PayProp: Time to reverse mortgage tax relief

Software firm PayProp UK has appealed to the government to reserve Section 24, which replaced mortgage tax relief with a 20% tax credit.

Accountancy firm UHY Hacker Young, using data from HMRC, estimated that 70,000 buy-to-let landlords exited the PRS last year and 116,000 rental properties were lost to the sector.

Neil Cobbold, managing director of PayProp, said: “The private rented sector has been under the government spotlight in recent years and there is no doubt that this may have contributed to some landlords leaving the industry.

“While we welcome measures to improve the quality of housing in the PRS and strengthen tenant rights, we also believe that more could be done to both incentivise landlords to remain in the sector and to attract new investors.

“It has been widely discussed within the industry that the reversal of Section 24 may be such an incentive for landlords to remain even with more regulation. Being allowed to deduct mortgage payments from rental income before tax would make a huge difference to landlords’ bottom lines.”

As it stands 11% of homes for sale in the UK are former rental properties.

Cobbold also commented on the proposal to bring EPCs to a minimum of C by 2028, a deadline that Housing Secretary Michael Gove has hinted could be changed.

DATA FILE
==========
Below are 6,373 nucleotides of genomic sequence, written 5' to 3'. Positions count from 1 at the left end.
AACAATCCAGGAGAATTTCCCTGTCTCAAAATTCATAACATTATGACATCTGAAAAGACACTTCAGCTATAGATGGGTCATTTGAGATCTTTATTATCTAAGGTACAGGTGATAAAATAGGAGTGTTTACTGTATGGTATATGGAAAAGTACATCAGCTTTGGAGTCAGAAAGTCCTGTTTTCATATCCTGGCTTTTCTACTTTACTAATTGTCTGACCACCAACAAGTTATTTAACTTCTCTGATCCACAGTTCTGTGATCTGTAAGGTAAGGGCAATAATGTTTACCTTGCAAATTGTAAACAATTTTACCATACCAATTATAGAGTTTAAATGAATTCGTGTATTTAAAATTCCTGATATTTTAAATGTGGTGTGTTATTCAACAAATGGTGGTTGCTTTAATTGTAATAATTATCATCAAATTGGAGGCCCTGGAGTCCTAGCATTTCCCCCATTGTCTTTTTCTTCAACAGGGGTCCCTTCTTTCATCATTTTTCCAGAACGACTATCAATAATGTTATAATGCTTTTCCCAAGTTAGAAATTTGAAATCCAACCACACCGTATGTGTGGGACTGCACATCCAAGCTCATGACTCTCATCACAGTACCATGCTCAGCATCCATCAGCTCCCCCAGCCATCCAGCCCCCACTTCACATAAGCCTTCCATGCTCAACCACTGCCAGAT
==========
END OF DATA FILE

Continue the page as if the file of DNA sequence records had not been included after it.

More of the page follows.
He added: “The UK has some of the oldest housing stock in Europe and the industry believes that the government should give some thought to offering financial support to landlords who might struggle to make the sometimes significant investment required. Extensive insulation work and the installation of new heating systems can be prohibitively expensive – especially in those parts of the country where rents are lower and it would take far longer for landlords to see a return.”

Cobbold said: “The demand for high-quality rentals is always going to be there and the government has got to find a way to attract investors who are interested in being the landlords of tomorrow. The country desperately needs more, newer, greener homes in the PRS – especially in areas of high population where demand has gone through the roof.”